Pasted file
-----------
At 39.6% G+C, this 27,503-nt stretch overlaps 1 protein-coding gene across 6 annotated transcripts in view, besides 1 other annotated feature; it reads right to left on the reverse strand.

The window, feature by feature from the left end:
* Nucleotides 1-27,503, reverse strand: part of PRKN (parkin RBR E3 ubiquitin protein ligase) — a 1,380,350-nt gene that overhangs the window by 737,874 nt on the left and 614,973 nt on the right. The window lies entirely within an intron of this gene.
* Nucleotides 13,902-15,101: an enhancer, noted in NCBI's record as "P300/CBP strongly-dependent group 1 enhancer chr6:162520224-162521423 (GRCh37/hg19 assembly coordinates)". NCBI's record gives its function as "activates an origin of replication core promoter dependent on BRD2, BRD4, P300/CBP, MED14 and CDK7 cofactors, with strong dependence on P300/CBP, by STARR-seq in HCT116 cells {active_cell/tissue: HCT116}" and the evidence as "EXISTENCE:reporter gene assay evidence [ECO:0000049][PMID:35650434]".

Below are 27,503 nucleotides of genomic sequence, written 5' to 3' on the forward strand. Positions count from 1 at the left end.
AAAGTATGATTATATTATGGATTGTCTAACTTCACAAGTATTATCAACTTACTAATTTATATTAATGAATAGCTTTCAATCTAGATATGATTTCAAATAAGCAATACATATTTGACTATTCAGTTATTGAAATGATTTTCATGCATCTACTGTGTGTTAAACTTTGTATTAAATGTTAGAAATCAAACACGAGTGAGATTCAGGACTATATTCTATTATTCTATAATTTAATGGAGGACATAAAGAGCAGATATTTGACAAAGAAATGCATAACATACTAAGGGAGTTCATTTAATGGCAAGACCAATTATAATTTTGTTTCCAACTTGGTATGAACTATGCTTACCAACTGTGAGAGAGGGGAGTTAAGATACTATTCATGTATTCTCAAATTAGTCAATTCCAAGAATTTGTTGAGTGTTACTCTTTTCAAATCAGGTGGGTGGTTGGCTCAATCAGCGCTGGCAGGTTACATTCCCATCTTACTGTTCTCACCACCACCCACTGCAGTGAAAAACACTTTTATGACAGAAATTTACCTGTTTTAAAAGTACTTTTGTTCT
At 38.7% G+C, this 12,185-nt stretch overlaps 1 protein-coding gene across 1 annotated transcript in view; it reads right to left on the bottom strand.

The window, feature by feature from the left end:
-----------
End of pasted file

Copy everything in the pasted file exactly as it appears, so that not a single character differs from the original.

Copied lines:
At 39.6% G+C, this 27,503-nt stretch overlaps 1 protein-coding gene across 6 annotated transcripts in view, besides 1 other annotated feature; it reads right to left on the reverse strand.

The window, feature by feature from the left end:
* Nucleotides 1-27,503, reverse strand: part of PRKN (parkin RBR E3 ubiquitin protein ligase) — a 1,380,350-nt gene that overhangs the window by 737,874 nt on the left and 614,973 nt on the right. The window lies entirely within an intron of this gene.
* Nucleotides 13,902-15,101: an enhancer, noted in NCBI's record as "P300/CBP strongly-dependent group 1 enhancer chr6:162520224-162521423 (GRCh37/hg19 assembly coordinates)". NCBI's record gives its function as "activates an origin of replication core promoter dependent on BRD2, BRD4, P300/CBP, MED14 and CDK7 cofactors, with strong dependence on P300/CBP, by STARR-seq in HCT116 cells {active_cell/tissue: HCT116}" and the evidence as "EXISTENCE:reporter gene assay evidence [ECO:0000049][PMID:35650434]".

Below are 27,503 nucleotides of genomic sequence, written 5' to 3' on the forward strand. Positions count from 1 at the left end.
AAAGTATGATTATATTATGGATTGTCTAACTTCACAAGTATTATCAACTTACTAATTTATATTAATGAATAGCTTTCAATCTAGATATGATTTCAAATAAGCAATACATATTTGACTATTCAGTTATTGAAATGATTTTCATGCATCTACTGTGTGTTAAACTTTGTATTAAATGTTAGAAATCAAACACGAGTGAGATTCAGGACTATATTCTATTATTCTATAATTTAATGGAGGACATAAAGAGCAGATATTTGACAAAGAAATGCATAACATACTAAGGGAGTTCATTTAATGGCAAGACCAATTATAATTTTGTTTCCAACTTGGTATGAACTATGCTTACCAACTGTGAGAGAGGGGAGTTAAGATACTATTCATGTATTCTCAAATTAGTCAATTCCAAGAATTTGTTGAGTGTTACTCTTTTCAAATCAGGTGGGTGGTTGGCTCAATCAGCGCTGGCAGGTTACATTCCCATCTTACTGTTCTCACCACCACCCACTGCAGTGAAAAACACTTTTATGACAGAAATTTACCTGTTTTAAAAGTACTTTTGTTCT
At 38.7% G+C, this 12,185-nt stretch overlaps 1 protein-coding gene across 1 annotated transcript in view; it reads right to left on the bottom strand.

The window, feature by feature from the left end: